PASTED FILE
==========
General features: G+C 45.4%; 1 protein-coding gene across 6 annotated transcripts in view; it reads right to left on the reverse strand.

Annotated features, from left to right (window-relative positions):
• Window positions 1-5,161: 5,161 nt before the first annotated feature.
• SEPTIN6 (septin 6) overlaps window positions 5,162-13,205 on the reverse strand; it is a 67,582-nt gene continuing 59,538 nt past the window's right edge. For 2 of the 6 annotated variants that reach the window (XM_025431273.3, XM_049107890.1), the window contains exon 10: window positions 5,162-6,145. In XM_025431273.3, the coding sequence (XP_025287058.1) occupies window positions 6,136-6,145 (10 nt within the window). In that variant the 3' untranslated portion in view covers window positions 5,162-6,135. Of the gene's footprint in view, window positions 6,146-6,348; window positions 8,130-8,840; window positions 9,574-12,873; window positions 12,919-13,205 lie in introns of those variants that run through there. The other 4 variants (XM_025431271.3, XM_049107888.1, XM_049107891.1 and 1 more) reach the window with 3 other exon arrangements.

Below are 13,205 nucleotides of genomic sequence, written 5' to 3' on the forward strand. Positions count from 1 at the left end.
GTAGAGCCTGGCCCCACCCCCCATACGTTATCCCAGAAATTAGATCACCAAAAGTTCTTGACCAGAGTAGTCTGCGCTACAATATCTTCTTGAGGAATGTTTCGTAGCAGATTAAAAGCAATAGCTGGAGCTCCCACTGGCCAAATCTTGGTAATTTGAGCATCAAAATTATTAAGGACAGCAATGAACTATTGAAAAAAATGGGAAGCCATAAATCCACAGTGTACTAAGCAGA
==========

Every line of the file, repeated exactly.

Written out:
General features: G+C 45.4%; 1 protein-coding gene across 6 annotated transcripts in view; it reads right to left on the reverse strand.

Annotated features, from left to right (window-relative positions):
• Window positions 1-5,161: 5,161 nt before the first annotated feature.
• SEPTIN6 (septin 6) overlaps window positions 5,162-13,205 on the reverse strand; it is a 67,582-nt gene continuing 59,538 nt past the window's right edge. For 2 of the 6 annotated variants that reach the window (XM_025431273.3, XM_049107890.1), the window contains exon 10: window positions 5,162-6,145. In XM_025431273.3, the coding sequence (XP_025287058.1) occupies window positions 6,136-6,145 (10 nt within the window). In that variant the 3' untranslated portion in view covers window positions 5,162-6,135. Of the gene's footprint in view, window positions 6,146-6,348; window positions 8,130-8,840; window positions 9,574-12,873; window positions 12,919-13,205 lie in introns of those variants that run through there. The other 4 variants (XM_025431271.3, XM_049107888.1, XM_049107891.1 and 1 more) reach the window with 3 other exon arrangements.

Below are 13,205 nucleotides of genomic sequence, written 5' to 3' on the forward strand. Positions count from 1 at the left end.
GTAGAGCCTGGCCCCACCCCCCATACGTTATCCCAGAAATTAGATCACCAAAAGTTCTTGACCAGAGTAGTCTGCGCTACAATATCTTCTTGAGGAATGTTTCGTAGCAGATTAAAAGCAATAGCTGGAGCTCCCACTGGCCAAATCTTGGTAATTTGAGCATCAAAATTATTAAGGACAGCAATGAACTATTGAAAAAAATGGGAAGCCATAAATCCACAGTGTACTAAGCAGA